Cataloguers May Tend to Have Learning Styles Different from Other Library Job Responsibilities


  • Eamon C. Tewell Long Island University, Brooklyn Campus



Objective – To determine whether relationships exist between academic librarians’ learning styles and their professional work responsibilities.

Design – Self-selecting survey.

Setting – Email listservs.

Subjects – 1579 academic librarians.

Methods – The authors used the Index of Learning Styles questionnaire, based on the Felder-Silverman Learning Styles model consisting of eight dimensions on four scales: Active/Reflective, Sensing/Intuitive, Visual/Verbal, and Sequential/Global. The multiple choice survey was distributed online to 23 email listservs for academic librarians in 2011, and to 14 additional listservs in 2013 targeting technical services librarians. 1579 responses were received in total, which were analyzed using ANOVA with a Tukey-Kramer post-hoc mean separation, and descriptively using observed frequencies.

Main Results – In examining the relationship between positions and learning styles, the study revealed there to be five statistically significant p-values when the data were analyzed. Catalogers (n=145) were found to be more reflective learners compared to Administrative (n=321) and Instruction librarians (n=228) at the p = 0.009 level. Administrative, Instruction, and “Other” librarians were found to be more intuitive learners than Catalogers, who are more likely to be sensing learners, at the p = 0.0004 level. Digital librarians (n=40) are more likely to be visual learners and Catalogers more likely to be sequential learners when compared to several other librarian categories, at the p = 0.020 and p = 0.001 levels respectively.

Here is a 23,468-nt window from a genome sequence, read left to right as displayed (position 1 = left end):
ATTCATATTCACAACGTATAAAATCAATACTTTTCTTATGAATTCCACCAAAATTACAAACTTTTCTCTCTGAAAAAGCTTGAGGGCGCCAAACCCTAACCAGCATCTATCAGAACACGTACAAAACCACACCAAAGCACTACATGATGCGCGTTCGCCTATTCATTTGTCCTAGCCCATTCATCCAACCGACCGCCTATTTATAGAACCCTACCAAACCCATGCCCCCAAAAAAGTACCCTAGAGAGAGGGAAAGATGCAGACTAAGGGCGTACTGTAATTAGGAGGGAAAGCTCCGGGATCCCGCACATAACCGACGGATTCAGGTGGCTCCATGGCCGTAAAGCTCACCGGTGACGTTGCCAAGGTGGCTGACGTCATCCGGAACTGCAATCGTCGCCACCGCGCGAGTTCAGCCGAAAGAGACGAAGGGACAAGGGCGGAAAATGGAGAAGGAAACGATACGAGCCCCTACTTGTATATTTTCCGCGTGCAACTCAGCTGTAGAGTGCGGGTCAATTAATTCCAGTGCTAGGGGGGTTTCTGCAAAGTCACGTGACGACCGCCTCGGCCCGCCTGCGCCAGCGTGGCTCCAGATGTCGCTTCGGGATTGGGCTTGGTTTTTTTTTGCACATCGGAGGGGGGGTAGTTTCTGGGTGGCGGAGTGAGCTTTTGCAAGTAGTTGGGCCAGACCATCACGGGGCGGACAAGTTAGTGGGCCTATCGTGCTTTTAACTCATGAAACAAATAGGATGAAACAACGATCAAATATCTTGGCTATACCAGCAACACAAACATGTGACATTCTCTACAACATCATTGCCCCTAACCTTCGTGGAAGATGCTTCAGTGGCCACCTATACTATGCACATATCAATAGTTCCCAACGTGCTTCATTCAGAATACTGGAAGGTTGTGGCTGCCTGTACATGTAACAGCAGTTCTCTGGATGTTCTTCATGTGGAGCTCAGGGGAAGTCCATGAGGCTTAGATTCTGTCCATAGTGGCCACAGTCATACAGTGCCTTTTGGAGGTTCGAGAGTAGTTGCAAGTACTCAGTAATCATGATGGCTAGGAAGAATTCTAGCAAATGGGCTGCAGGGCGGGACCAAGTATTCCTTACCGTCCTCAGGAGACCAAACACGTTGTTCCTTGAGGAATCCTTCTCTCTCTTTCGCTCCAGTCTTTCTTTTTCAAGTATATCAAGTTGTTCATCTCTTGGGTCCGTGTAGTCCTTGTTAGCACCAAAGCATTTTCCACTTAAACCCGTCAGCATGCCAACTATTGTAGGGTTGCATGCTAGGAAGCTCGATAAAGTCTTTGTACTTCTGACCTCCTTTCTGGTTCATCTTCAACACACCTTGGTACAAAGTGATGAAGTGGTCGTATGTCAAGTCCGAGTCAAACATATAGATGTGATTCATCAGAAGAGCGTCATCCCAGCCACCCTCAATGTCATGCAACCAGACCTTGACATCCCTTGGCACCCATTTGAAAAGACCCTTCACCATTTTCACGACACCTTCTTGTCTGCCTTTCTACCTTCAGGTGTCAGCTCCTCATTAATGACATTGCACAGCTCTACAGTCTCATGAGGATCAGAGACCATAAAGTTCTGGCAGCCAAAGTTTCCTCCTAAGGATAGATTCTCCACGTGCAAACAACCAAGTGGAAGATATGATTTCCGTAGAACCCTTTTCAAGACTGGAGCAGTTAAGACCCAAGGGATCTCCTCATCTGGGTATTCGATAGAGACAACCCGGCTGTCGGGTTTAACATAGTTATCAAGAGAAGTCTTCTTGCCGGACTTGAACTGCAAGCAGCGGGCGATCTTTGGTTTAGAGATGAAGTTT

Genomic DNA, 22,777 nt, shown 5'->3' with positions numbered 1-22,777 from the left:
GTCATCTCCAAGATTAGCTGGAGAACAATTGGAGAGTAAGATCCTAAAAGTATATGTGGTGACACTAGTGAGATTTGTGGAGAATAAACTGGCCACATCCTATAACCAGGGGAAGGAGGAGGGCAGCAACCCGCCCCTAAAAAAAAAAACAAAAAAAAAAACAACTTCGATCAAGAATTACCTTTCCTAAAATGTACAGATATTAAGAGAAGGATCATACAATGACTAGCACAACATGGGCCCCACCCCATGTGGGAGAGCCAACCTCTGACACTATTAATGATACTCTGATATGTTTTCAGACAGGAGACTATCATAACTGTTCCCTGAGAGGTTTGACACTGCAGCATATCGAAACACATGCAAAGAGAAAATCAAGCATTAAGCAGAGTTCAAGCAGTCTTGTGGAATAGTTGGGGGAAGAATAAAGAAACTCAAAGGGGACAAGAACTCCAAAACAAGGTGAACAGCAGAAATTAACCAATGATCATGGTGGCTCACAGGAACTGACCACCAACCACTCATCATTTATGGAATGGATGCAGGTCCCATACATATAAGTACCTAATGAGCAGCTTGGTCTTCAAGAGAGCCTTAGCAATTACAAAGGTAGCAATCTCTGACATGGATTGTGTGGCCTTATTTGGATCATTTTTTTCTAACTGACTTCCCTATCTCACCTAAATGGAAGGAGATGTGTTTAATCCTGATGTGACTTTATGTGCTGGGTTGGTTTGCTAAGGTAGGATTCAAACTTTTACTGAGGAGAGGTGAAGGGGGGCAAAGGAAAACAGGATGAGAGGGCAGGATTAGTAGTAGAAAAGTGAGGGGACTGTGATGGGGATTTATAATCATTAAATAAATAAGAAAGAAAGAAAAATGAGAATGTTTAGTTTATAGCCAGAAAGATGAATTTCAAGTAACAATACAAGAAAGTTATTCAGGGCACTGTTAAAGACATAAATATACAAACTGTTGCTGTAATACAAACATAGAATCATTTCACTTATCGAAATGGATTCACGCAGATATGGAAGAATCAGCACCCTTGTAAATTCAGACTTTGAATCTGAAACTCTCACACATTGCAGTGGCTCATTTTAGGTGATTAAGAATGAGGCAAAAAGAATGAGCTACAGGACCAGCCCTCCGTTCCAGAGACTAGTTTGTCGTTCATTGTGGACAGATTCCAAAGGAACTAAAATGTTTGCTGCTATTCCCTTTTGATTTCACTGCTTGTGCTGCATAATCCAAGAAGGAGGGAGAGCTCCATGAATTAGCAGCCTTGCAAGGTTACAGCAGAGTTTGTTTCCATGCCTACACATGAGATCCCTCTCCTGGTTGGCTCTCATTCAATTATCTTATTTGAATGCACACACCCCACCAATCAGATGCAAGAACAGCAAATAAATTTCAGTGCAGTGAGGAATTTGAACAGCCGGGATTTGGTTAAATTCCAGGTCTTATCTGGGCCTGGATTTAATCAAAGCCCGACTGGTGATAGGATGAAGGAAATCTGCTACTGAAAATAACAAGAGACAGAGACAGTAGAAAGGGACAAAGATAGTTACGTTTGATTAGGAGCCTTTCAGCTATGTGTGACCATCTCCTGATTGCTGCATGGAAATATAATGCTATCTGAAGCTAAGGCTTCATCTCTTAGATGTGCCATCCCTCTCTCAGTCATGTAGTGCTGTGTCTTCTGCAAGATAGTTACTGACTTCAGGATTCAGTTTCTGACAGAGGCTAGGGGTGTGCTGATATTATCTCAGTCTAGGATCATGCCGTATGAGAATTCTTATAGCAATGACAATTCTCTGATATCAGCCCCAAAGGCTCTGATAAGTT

Conclusions – The authors concluded that there were some statistically significant differences between librarians’ learning styles scores according to job responsibilities. Catalogers were found to have different learning styles than other types of librarians for three out of four scales. Based on these findings, the authors indicate that further research into how librarians’ work responsibilities impact learning styles is justified.


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Author Biography

Eamon C. Tewell, Long Island University, Brooklyn Campus

Reference & Instruction Librarian




How to Cite

Tewell, E. C. (2016). Cataloguers May Tend to Have Learning Styles Different from Other Library Job Responsibilities. Evidence Based Library and Information Practice, 11(2), 198–200.



Evidence Summaries